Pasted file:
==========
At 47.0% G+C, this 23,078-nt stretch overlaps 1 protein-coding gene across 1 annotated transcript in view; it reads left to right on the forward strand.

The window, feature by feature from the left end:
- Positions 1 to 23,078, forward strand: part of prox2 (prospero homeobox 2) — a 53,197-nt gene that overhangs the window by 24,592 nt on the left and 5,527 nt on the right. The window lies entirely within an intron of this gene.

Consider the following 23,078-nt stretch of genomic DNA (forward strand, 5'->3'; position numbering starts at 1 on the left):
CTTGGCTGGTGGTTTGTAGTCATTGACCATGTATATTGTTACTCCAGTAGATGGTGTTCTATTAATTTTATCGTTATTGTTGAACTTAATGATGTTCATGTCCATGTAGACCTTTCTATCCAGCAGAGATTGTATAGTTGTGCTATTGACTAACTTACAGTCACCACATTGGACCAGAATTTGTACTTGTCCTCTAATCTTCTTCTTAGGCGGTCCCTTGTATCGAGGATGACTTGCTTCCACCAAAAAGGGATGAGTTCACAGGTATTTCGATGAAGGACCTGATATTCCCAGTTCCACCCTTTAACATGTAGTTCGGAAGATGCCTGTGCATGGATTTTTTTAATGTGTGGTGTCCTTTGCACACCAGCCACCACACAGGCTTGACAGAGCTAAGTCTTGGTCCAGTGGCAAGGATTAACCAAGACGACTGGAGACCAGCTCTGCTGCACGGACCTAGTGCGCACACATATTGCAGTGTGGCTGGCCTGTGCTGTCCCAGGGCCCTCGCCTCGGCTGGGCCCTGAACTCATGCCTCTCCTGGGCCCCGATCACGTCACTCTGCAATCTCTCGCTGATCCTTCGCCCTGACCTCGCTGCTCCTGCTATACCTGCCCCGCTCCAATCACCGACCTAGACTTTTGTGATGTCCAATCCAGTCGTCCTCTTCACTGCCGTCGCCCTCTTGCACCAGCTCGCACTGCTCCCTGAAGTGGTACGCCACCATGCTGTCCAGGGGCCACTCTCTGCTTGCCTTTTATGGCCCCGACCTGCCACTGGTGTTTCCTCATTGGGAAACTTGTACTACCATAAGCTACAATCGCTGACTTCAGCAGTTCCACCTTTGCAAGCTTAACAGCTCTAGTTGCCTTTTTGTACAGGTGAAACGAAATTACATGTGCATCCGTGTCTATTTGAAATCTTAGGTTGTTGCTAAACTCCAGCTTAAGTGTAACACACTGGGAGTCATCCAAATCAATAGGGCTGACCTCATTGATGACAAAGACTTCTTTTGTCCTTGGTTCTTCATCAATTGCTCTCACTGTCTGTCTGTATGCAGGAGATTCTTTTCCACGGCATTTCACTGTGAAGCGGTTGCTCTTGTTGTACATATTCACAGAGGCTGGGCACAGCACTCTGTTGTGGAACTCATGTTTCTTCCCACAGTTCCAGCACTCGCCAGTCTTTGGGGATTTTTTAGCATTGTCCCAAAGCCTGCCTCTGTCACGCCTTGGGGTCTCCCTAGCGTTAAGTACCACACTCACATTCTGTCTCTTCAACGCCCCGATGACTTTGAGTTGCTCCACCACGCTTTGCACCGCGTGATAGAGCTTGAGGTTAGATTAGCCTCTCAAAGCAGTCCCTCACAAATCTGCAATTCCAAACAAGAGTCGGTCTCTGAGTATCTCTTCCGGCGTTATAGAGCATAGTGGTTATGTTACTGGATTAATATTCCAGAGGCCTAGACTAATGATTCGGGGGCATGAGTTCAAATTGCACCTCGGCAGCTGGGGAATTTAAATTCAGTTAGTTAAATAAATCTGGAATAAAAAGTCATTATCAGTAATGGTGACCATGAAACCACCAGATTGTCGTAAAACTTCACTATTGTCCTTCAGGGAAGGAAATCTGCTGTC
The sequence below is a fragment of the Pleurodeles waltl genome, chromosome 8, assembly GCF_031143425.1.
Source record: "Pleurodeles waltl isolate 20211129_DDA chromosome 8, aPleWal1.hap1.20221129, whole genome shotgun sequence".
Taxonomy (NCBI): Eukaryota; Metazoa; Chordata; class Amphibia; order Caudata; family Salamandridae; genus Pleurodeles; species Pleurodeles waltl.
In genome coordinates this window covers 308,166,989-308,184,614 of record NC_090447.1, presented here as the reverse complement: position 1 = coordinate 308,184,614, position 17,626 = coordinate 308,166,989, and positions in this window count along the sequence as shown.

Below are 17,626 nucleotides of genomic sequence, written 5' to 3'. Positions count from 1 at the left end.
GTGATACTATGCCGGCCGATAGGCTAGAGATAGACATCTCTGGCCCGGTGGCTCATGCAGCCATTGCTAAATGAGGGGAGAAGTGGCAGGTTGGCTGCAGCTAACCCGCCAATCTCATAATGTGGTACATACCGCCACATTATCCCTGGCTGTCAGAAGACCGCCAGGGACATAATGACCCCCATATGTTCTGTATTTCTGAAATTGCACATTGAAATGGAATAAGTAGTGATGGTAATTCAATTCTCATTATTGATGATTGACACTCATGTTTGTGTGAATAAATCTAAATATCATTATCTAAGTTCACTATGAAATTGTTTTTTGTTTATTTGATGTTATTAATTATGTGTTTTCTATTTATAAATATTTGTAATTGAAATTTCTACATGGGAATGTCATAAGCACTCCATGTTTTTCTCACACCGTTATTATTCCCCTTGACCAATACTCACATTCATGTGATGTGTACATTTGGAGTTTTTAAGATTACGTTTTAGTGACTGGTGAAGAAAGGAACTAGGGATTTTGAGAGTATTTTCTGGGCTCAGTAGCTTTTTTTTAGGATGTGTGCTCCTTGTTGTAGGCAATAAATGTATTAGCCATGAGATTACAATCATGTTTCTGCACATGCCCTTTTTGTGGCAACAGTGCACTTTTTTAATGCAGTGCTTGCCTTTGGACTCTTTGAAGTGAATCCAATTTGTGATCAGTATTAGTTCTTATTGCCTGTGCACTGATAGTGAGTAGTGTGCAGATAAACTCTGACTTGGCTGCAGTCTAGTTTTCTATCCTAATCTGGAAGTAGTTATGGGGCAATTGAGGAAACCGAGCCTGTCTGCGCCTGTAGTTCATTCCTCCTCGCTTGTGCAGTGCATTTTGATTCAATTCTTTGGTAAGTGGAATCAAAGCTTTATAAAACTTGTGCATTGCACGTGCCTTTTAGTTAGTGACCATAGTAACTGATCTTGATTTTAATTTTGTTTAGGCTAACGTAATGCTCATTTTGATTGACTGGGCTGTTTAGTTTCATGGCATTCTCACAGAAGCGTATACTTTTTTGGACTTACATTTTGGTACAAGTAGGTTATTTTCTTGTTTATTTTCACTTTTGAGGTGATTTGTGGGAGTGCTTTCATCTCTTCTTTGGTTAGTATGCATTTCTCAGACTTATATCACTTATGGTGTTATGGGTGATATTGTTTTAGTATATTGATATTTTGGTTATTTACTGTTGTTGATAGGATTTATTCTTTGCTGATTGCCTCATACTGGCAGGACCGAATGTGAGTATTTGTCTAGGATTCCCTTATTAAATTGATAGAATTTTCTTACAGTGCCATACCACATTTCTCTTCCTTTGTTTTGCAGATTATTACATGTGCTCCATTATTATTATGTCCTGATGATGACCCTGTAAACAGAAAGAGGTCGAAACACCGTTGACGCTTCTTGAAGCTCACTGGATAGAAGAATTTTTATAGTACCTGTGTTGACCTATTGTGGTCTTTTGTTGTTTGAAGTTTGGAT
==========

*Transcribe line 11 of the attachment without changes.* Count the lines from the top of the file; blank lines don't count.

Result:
GTGATACTATGCCGGCCGATAGGCTAGAGATAGACATCTCTGGCCCGGTGGCTCATGCAGCCATTGCTAAATGAGGGGAGAAGTGGCAGGTTGGCTGCAGCTAACCCGCCAATCTCATAATGTGGTACATACCGCCACATTATCCCTGGCTGTCAGAAGACCGCCAGGGACATAATGACCCCCATATGTTCTGTATTTCTGAAATTGCACATTGAAATGGAATAAGTAGTGATGGTAATTCAATTCTCATTATTGATGATTGACACTCATGTTTGTGTGAATAAATCTAAATATCATTATCTAAGTTCACTATGAAATTGTTTTTTGTTTATTTGATGTTATTAATTATGTGTTTTCTATTTATAAATATTTGTAATTGAAATTTCTACATGGGAATGTCATAAGCACTCCATGTTTTTCTCACACCGTTATTATTCCCCTTGACCAATACTCACATTCATGTGATGTGTACATTTGGAGTTTTTAAGATTACGTTTTAGTGACTGGTGAAGAAAGGAACTAGGGATTTTGAGAGTATTTTCTGGGCTCAGTAGCTTTTTTTTAGGATGTGTGCTCCTTGTTGTAGGCAATAAATGTATTAGCCATGAGATTACAATCATGTTTCTGCACATGCCCTTTTTGTGGCAACAGTGCACTTTTTTAATGCAGTGCTTGCCTTTGGACTCTTTGAAGTGAATCCAATTTGTGATCAGTATTAGTTCTTATTGCCTGTGCACTGATAGTGAGTAGTGTGCAGATAAACTCTGACTTGGCTGCAGTCTAGTTTTCTATCCTAATCTGGAAGTAGTTATGGGGCAATTGAGGAAACCGAGCCTGTCTGCGCCTGTAGTTCATTCCTCCTCGCTTGTGCAGTGCATTTTGATTCAATTCTTTGGTAAGTGGAATCAAAGCTTTATAAAACTTGTGCATTGCACGTGCCTTTTAGTTAGTGACCATAGTAACTGATCTTGATTTTAATTTTGTTTAGGCTAACGTAATGCTCATTTTGATTGACTGGGCTGTTTAGTTTCATGGCATTCTCACAGAAGCGTATACTTTTTTGGACTTACATTTTGGTACAAGTAGGTTATTTTCTTGTTTATTTTCACTTTTGAGGTGATTTGTGGGAGTGCTTTCATCTCTTCTTTGGTTAGTATGCATTTCTCAGACTTATATCACTTATGGTGTTATGGGTGATATTGTTTTAGTATATTGATATTTTGGTTATTTACTGTTGTTGATAGGATTTATTCTTTGCTGATTGCCTCATACTGGCAGGACCGAATGTGAGTATTTGTCTAGGATTCCCTTATTAAATTGATAGAATTTTCTTACAGTGCCATACCACATTTCTCTTCCTTTGTTTTGCAGATTATTACATGTGCTCCATTATTATTATGTCCTGATGATGACCCTGTAAACAGAAAGAGGTCGAAACACCGTTGACGCTTCTTGAAGCTCACTGGATAGAAGAATTTTTATAGTACCTGTGTTGACCTATTGTGGTCTTTTGTTGTTTGAAGTTTGGAT